I try to keep an element of play and improvisation in everything that I do. Discovery is the thing that excites me most, and that race towards completion of a project is the thing that fuels the creative process for me. I often find that the first iteration of something that I make is the best, maybe because I really don’t know what I’m doing. You are learning how to make something each time you do it, whether it be writing a song, or making a bell or an ink drawing.

When I start working on the ink pieces, I usually set up some sort of grid with old geometric print blocks. This gives me some sort of framework within which I can work. Ink is an amazing medium, because you can put it on anything and transfer that shape or texture to the paper. I spend hours combing the flea markets around Chicago looking for interesting tools that have fallen by the wayside. Using various implements to make marks gives me a variety of vocabularies that I can use at different times. I like the structure that the tools provide since I’m not a trained artist. I couldn’t draw an accurate portrait of somebody, but I can dunk some perforated steel strapping in ink and press it on the page, or cut the head off of a giant bolt and make it into a textured roller; those are the processes that I enjoy.

How did you become interested in working with bells?

I’ve been interested in bells since I was very young. My great-grandmother gave me a few tuned Swiss cowbells when I was a kid, and I’ve always loved the sound of pitched percussion instruments. I’ve been collecting bells from my travels for many years. My first job was working in a tool and die shop and so I became comfortable working with metal when I was still in high school. It’s a skill that I didn’t anticipate being a big part of my life, but it’s proven useful. I would work in a metal shop in Brooklyn sometimes when I wasn’t on tour and it provided me with a space to start experimenting with new musical instrument ideas.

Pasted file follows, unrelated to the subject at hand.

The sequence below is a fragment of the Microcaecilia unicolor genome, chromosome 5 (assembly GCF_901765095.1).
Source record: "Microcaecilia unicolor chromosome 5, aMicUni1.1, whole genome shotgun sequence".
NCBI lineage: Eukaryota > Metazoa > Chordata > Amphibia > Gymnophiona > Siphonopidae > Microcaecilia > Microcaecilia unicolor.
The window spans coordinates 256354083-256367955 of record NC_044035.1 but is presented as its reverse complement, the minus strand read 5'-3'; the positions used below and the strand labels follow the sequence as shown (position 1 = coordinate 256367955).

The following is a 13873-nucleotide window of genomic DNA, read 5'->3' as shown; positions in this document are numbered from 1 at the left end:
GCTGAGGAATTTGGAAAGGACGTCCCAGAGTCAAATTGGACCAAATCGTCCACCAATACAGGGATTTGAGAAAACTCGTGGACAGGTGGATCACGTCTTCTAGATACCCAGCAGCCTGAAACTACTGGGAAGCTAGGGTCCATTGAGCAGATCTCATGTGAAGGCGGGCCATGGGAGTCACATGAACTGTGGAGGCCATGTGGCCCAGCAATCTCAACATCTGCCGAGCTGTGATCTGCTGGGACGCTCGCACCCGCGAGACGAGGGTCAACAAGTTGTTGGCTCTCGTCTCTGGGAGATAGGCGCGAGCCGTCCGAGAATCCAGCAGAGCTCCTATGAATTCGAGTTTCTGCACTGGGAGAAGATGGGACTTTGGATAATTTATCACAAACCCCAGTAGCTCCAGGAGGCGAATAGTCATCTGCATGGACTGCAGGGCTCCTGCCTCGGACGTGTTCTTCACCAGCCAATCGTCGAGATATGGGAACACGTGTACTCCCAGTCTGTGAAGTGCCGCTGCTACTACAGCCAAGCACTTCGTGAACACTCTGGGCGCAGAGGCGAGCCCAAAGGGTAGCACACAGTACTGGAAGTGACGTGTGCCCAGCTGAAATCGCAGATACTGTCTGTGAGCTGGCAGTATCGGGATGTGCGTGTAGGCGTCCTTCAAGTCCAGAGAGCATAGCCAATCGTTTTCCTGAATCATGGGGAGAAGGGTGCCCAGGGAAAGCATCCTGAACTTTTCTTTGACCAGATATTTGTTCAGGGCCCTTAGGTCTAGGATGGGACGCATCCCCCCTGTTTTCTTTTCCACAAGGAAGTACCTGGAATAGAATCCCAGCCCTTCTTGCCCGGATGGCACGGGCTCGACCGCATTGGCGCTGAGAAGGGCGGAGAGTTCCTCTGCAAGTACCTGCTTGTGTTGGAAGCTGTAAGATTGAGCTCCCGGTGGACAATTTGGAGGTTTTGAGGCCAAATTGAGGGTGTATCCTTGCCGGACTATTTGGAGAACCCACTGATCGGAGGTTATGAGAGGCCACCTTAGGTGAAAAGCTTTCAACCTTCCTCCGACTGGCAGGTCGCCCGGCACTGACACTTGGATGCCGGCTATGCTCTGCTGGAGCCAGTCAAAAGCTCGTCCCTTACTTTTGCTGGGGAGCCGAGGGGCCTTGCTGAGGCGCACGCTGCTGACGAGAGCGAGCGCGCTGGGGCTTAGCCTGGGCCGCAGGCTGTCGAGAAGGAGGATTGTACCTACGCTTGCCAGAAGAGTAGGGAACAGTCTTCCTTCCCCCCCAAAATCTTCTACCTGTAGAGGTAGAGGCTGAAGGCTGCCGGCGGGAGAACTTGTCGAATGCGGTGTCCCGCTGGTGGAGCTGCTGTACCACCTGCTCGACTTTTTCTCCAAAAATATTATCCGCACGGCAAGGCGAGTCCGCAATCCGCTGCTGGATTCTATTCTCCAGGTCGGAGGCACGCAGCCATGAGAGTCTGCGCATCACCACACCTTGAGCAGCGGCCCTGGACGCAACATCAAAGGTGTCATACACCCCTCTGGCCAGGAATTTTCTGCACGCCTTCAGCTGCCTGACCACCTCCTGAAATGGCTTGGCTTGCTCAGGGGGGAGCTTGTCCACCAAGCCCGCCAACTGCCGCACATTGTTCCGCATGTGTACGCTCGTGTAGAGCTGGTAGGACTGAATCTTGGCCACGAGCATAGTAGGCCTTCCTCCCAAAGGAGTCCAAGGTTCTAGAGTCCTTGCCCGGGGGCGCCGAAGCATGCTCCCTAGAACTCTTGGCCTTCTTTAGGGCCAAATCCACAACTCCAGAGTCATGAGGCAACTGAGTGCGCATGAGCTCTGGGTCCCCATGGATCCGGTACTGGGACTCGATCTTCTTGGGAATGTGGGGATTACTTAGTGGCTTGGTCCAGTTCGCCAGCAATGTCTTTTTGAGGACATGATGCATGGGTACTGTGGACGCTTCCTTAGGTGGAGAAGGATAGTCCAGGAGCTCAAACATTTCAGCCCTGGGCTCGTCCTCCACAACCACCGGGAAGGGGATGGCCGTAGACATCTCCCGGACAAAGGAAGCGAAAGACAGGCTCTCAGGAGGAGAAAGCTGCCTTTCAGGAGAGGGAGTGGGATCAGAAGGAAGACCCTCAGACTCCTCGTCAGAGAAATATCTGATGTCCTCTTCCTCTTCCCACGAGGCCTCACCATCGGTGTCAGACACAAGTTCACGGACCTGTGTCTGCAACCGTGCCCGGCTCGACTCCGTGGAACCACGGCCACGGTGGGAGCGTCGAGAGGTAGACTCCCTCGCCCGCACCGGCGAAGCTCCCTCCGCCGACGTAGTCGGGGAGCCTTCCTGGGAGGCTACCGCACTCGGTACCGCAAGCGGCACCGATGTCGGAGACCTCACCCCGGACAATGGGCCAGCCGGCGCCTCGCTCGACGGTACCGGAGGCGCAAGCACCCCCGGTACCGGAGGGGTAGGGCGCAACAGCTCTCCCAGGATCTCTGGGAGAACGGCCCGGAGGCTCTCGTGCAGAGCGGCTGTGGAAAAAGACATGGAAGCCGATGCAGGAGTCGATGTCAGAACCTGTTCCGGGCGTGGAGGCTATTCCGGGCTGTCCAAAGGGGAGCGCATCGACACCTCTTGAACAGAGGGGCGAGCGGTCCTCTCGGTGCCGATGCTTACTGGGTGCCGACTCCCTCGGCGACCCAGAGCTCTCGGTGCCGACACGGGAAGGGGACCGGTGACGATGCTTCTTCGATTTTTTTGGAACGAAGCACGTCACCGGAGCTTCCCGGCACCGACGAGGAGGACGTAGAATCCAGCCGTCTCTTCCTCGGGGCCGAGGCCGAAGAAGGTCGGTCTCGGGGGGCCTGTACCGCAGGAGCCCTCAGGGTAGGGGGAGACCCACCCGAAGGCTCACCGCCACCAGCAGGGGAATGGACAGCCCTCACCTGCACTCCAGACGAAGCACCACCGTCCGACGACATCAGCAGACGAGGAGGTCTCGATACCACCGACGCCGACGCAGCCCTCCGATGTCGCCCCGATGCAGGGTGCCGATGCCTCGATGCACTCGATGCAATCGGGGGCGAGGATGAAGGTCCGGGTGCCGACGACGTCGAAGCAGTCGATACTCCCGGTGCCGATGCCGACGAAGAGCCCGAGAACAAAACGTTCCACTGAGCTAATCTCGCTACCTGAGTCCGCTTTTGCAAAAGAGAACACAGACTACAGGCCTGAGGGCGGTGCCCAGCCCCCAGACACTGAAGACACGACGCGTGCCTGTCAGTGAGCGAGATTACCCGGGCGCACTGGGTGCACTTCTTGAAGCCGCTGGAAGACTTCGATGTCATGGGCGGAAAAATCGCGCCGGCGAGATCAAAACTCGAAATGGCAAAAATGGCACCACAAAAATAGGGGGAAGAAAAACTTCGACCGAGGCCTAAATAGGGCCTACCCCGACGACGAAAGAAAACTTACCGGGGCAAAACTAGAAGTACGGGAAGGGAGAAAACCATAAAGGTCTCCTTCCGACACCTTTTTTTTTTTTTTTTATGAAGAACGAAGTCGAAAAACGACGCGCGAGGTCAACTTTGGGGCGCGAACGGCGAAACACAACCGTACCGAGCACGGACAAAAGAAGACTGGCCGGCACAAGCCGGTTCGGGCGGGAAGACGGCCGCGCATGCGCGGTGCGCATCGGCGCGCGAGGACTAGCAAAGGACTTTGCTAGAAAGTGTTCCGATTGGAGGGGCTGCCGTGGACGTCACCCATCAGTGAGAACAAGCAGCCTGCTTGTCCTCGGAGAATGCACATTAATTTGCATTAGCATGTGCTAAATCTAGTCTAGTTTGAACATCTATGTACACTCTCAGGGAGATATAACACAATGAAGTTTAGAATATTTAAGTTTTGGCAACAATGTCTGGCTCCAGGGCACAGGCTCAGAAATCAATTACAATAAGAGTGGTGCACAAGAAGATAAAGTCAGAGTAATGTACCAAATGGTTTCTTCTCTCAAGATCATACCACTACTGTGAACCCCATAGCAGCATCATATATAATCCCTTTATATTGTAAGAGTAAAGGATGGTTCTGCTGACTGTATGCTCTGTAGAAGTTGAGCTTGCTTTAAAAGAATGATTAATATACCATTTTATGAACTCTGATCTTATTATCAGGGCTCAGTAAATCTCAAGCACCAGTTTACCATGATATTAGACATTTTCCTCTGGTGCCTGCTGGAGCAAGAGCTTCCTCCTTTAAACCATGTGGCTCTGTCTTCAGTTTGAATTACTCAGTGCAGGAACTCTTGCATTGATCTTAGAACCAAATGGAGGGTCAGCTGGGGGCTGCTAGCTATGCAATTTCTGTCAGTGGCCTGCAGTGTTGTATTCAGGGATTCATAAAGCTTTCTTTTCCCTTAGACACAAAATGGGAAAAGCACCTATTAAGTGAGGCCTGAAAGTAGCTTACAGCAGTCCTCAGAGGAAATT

I have been making electric kalimbas and steel bells for many years now, and the cast bronze sound vessels are another extension of my love for sound and art. My process is fairly experimental and each bell is a unique piece with its own sound. I don’t do much to manipulate the pitch once they are cast. I hope that people who end up with my bells get joy out of them. The sound is rich and the material is beautiful, so people are reminded of the elemental beauty that surrounds us.

What is your philosophy on life?

I’m trying to find a way to put love at the center of my actions. Especially in personal interactions, but also in art making. Love for the materials, love for the subject, love for the history and the community of people making art around me, and love for my audience. People need love in all different kinds of ways, and hopefully my art can serve some sort of purpose and inspire others to create.

What’s next?